A readable, illuminating discussion of the role of books and ideas—and their sometimes strange originators—in the making of...

Hell hath no fury like a communist converted—and, more so, one who knows how to wield a typewriter.

In this lively, bookish tale, medievalist, retired Princeton professor and—importantly for this story—amateur bookbinder Fleming examines the curious careers of four fellow travelers whose conversions away from the cause occasioned once-important books. As the author notes at the outset, their anti-communism means, in the broadest sense, opposition not to socialism but to Stalinism, brought on by personal betrayals and intrigues on one hand and the appalling spectacle of show trials, purges and the Nazi-Soviet concordat on the other. Each of these writers had a checkered career. The Hungarian journalist Arthur Koestler, possibly the best known of them internationally, was a “polymath intellectual,” but also a “serial rapist,” according to former British socialist intellectual Richard Crossman, the editor of The God That Failed (1950), a significant antecedent to Fleming’s book. Whittaker Chambers, famed in the days of McCarthy and company, sheltered a whole host of neuroses and ugly secrets. Fleming’s other case studies were well known in their day but hardly mentioned or remembered now. A German Communist named Richard Krebs, writing as Jan Valtin, penned the bestselling exposé Out of the Night (1941) while nursing a reputation as a “professional thug” and former San Quentin inmate, while Victor Kravchenko, a Soviet engineer, brought adeptness at “dishonest servility and self-preserving self-centeredness” across the waters to America. Each wrote books that helped turn the tide away from viewing the Soviet Union as an erstwhile ally and toward considering it a voracious, empire-hungry bear with an appetite for American babies. Perhaps the most interesting was Kravchenko, whose book I Chose Freedom (1946) was popular enough that he was pitching a “rather vague plan” to his publisher by way of an anti-Stalinist franchise—a perfect huckster, in other words, for any time.

A readable, illuminating discussion of the role of books and ideas—and their sometimes strange originators—in the making of political crusades.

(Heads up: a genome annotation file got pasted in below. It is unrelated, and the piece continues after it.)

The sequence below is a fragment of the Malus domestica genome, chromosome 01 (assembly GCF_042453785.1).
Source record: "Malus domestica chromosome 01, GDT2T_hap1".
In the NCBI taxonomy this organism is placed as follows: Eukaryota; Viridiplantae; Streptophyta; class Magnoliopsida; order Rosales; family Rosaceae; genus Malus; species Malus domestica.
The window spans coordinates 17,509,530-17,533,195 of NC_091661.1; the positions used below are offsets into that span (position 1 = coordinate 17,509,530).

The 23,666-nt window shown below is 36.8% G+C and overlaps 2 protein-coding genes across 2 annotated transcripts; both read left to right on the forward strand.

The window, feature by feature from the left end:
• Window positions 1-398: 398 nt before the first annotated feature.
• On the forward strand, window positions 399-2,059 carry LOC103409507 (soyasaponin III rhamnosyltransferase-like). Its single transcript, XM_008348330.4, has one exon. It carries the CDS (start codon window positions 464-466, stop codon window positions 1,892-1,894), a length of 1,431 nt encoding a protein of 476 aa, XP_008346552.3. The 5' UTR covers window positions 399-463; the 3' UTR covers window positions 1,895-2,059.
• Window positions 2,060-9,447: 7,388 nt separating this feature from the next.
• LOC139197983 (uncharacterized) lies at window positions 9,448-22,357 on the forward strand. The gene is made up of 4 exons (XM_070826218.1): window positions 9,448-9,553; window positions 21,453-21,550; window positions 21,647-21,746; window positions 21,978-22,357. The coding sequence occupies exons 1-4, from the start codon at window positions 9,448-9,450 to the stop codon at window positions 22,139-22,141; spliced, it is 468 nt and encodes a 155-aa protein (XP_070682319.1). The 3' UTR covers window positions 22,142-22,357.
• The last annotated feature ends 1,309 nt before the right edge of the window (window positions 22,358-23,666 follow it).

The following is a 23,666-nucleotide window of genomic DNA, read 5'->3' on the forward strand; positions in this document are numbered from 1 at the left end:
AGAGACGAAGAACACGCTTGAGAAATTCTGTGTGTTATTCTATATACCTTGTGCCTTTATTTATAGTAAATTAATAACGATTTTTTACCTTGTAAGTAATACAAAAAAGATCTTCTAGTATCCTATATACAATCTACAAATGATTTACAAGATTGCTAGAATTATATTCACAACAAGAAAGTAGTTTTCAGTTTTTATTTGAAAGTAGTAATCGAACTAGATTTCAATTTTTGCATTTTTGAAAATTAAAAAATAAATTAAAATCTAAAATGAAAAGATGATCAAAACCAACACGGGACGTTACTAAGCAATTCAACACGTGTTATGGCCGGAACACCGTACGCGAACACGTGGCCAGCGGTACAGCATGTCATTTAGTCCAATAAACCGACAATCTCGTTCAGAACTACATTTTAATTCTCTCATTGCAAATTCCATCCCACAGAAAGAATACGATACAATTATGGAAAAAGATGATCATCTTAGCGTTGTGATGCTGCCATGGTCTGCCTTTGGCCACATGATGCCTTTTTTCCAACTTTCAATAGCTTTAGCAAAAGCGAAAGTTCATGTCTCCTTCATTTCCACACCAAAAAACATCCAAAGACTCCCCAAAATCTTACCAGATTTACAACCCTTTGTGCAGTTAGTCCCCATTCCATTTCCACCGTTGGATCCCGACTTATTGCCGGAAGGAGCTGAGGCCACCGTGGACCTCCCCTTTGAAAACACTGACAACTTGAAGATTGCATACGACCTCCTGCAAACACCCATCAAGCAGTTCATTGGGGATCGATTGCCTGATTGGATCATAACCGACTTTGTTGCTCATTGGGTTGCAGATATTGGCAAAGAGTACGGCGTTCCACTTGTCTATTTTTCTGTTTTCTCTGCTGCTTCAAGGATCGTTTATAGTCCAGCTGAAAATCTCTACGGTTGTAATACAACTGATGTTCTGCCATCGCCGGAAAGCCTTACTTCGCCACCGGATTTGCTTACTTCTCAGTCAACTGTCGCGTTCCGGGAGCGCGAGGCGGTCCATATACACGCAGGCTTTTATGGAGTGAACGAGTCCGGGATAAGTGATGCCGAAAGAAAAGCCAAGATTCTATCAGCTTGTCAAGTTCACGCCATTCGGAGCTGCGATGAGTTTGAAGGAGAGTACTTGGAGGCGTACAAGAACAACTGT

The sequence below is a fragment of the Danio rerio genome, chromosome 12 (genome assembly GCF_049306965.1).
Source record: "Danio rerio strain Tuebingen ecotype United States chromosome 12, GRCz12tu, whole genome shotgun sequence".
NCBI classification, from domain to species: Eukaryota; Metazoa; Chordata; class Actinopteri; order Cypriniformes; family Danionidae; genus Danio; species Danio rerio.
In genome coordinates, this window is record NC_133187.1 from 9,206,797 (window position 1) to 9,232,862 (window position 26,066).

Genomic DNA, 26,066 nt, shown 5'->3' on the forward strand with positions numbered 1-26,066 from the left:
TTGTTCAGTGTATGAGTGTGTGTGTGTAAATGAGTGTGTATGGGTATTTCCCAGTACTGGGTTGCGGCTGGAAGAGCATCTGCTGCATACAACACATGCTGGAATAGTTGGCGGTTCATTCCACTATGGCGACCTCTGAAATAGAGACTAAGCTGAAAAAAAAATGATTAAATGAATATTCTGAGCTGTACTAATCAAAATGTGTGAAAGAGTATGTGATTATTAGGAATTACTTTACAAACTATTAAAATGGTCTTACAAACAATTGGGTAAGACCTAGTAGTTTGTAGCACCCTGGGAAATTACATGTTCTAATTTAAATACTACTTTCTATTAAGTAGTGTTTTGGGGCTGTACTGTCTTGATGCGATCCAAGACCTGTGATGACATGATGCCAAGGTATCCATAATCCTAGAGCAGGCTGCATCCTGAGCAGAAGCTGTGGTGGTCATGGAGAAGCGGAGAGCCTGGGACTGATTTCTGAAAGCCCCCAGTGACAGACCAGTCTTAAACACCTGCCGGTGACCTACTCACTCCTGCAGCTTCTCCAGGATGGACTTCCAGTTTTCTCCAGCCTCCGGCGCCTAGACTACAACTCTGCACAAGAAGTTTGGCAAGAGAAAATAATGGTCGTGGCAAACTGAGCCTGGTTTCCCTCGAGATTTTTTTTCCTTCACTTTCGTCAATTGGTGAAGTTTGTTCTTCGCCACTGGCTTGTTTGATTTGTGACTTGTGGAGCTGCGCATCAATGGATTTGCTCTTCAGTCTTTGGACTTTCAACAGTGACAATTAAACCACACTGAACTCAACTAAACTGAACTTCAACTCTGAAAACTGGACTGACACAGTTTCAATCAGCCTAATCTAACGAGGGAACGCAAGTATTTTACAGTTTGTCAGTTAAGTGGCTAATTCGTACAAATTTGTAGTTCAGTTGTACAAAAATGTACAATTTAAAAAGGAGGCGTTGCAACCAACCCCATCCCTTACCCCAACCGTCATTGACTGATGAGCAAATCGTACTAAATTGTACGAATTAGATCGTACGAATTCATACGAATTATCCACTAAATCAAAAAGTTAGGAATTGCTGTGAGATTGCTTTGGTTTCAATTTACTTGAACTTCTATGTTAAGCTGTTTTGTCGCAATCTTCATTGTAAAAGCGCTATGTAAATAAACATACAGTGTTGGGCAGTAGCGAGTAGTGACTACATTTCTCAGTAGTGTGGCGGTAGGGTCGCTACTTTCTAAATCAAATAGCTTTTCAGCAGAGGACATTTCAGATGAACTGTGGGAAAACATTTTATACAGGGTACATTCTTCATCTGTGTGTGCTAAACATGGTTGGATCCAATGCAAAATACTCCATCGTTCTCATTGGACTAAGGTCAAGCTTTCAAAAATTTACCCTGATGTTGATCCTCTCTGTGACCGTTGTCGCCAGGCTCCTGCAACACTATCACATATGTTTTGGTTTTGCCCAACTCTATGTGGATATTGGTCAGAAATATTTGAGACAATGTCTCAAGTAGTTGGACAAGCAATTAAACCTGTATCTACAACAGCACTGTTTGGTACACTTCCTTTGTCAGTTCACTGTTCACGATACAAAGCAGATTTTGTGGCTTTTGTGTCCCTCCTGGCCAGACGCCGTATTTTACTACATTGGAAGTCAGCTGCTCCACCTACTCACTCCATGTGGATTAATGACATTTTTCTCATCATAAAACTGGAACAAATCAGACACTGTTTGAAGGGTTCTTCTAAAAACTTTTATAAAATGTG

Pub Date: Aug. 17, 2009

ISBN: 978-0-393-06925-9

Page Count: 352

Publisher: Norton

Review Posted Online: May 19, 2010

Kirkus Reviews Issue: June 15, 2009


The author's youthfulness helps to assure the inevitable comparison with the Anne Frank diary although over and above the...

Elie Wiesel spent his early years in a small Transylvanian town as one of four children. 

He was the only one of the family to survive what Francois Maurois, in his introduction, calls the "human holocaust" of the persecution of the Jews, which began with the restrictions, the singularization of the yellow star, the enclosure within the ghetto, and went on to the mass deportations to the ovens of Auschwitz and Buchenwald. There are unforgettable and horrifying scenes here in this spare and sombre memoir of this experience of the hanging of a child, of his first farewell with his father who leaves him an inheritance of a knife and a spoon, and of his last goodbye at Buchenwald his father's corpse is already cold let alone the long months of survival under unconscionable conditions. 

The author's youthfulness helps to assure the inevitable comparison with the Anne Frank diary although over and above the sphere of suffering shared, and in this case extended to the death march itself, there is no spiritual or emotional legacy here to offset any reader reluctance.

Pub Date: Jan. 16, 2006

ISBN: 0374500010

Page Count: 120

Publisher: Hill & Wang

Review Posted Online: Oct. 7, 2011

Kirkus Reviews Issue: Jan. 15, 2006


For Howard Zinn, long-time civil rights and anti-war activist, history and ideology have a lot in common. Since he thinks that everything is in someone's interest, the historian—Zinn posits—has to figure out whose interests he or she is defining/defending/reconstructing (hence one of his previous books, The Politics of History). Zinn has no doubts about where he stands in this "people's history": "it is a history disrespectful of governments and respectful of people's movements of resistance." So what we get here, instead of the usual survey of wars, presidents, and institutions, is a survey of the usual rebellions, strikes, and protest movements. Zinn starts out by depicting the arrival of Columbus in North America from the standpoint of the Indians (which amounts to their standpoint as constructed from the observations of the Europeans); and, after easily establishing the cultural disharmony that ensued, he goes on to the importation of slaves into the colonies. Add the laborers and indentured servants that followed, plus women and later immigrants, and you have Zinn's amorphous constituency. To hear Zinn tell it, all anyone did in America at any time was to oppress or be oppressed; and so he obscures as much as his hated mainstream historical foes do—only in Zinn's case there is that absurd presumption that virtually everything that came to pass was the work of ruling-class planning: this amounts to one great indictment for conspiracy. Despite surface similarities, this is not a social history, since we get no sense of the fabric of life. Instead of negating the one-sided histories he detests, Zinn has merely reversed the image; the distortion remains.

Pub Date: Jan. 1, 1979

ISBN: 0061965588

Page Count: 772

Publisher: Harper & Row

Review Posted Online: May 26, 2012

Kirkus Reviews Issue: Jan. 1, 1979

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